BBC Newsnight: Howe and Lamberts clash on EU negotiations
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The hospitality sector has been released from its lockdown shackles in recent weeks and is seeing increasied demand for its services. However, a shortfall in staff is threatening to damage business recovery for many in the sector. New data from Caterer.com shows that one in ten workers have left the industry over the past year.
Industry trade body UKHospitality has also estimated that there is a shortfall of about 188,000 workers and blamed the exodus on successive Government lockdowns.
The situation has been compounded by new post-Brexit rules making it much harder for EU citizens to apply for jobs in low-paid roles in sectors such as hospitality, where they previously worked.
Chef and restaurateur Skye Gyngell warned that the hospitality industry was now facing a “catastrophic” recruitment situation.
She told the BBC’s Kirsty Walk during Tuesday’s Newsnight: “The industry is in a catastrophic situation, I mean in terms of recruitment and I think that is a mixture of the pandemic and Brexit.
“You know it was the sort of perfect storm.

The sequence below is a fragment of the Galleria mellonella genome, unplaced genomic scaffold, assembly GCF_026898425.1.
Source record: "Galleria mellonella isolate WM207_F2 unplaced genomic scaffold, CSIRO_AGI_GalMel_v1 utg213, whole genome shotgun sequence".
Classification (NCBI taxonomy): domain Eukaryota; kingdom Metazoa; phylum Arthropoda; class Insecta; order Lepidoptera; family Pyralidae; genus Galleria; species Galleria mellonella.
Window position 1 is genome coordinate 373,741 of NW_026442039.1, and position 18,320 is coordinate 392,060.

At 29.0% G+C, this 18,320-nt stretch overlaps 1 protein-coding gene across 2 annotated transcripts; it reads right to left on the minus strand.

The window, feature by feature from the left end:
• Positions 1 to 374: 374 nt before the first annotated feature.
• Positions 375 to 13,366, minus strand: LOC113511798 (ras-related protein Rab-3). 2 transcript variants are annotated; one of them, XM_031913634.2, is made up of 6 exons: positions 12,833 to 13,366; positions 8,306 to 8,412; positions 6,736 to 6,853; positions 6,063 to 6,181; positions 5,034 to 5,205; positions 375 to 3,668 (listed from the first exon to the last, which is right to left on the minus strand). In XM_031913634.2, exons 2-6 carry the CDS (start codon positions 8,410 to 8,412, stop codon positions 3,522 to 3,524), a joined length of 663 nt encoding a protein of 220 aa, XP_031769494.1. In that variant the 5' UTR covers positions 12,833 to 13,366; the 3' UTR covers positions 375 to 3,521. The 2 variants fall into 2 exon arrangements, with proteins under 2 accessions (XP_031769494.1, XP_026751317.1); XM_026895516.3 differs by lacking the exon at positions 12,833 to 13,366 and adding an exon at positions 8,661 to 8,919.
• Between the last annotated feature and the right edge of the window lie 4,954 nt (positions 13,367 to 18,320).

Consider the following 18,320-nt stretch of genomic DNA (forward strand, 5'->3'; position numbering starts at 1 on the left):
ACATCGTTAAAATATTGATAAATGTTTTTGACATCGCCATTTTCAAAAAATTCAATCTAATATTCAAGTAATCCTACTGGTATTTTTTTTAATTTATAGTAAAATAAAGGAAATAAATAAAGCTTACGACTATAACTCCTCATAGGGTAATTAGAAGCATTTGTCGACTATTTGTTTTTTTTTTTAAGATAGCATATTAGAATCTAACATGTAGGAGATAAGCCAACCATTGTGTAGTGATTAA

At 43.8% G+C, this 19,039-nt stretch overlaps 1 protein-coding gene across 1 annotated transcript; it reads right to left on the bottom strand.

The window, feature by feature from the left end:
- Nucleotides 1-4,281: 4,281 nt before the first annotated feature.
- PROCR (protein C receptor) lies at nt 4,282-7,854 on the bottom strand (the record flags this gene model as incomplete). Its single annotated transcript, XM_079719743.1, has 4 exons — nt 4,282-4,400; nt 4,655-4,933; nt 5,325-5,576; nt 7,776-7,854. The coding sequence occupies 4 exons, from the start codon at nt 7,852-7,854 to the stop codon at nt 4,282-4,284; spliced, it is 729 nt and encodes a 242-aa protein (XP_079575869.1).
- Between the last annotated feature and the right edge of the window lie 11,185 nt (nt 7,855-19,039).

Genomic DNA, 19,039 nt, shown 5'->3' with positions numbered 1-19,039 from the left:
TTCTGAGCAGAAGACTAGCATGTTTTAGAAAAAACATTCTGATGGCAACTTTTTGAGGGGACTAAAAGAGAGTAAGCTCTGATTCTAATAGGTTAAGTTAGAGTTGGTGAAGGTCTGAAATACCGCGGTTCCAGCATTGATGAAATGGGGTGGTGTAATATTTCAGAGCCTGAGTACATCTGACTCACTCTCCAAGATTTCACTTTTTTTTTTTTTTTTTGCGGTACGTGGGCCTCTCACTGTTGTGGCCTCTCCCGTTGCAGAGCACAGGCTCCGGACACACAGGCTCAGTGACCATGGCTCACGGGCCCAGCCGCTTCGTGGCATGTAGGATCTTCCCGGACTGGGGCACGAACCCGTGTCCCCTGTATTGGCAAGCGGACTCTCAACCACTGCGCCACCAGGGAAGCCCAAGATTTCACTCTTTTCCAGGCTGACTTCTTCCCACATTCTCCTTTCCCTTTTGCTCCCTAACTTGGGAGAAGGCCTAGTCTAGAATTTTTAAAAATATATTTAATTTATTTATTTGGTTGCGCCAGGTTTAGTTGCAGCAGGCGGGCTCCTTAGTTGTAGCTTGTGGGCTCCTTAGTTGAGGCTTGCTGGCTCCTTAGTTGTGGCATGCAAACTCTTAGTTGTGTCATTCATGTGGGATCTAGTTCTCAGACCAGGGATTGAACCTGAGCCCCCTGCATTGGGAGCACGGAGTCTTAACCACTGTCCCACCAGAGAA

“But I think if you speak to anyone in the industry at the moment everybody is struggling.”
She claimed that the sector has been “so damaged and decimated” over the past 14 months, that “people have no faith in coming back to work.”
The chef foresaw a “long road ahead” to recovery, saying it could take at least a couple of years.
Earlier on Tuesday, Tim Martin, head of JD Wetherspoon, called on the Government to introduce a visa system that would allow pubs and restaurants to hire staff from EU countries.
Mr Martin, an outspoken supporter of Brexit, told The Daily Telegraph: “The UK has a low birth rate.
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“A reasonably liberal immigration system controlled by those we have elected, as distinct from the EU system, would be a plus for the economy and the country.
“America, Australia and Singapore have benefitted for many decades from this approach.
“Immigration combined with democracy works.”
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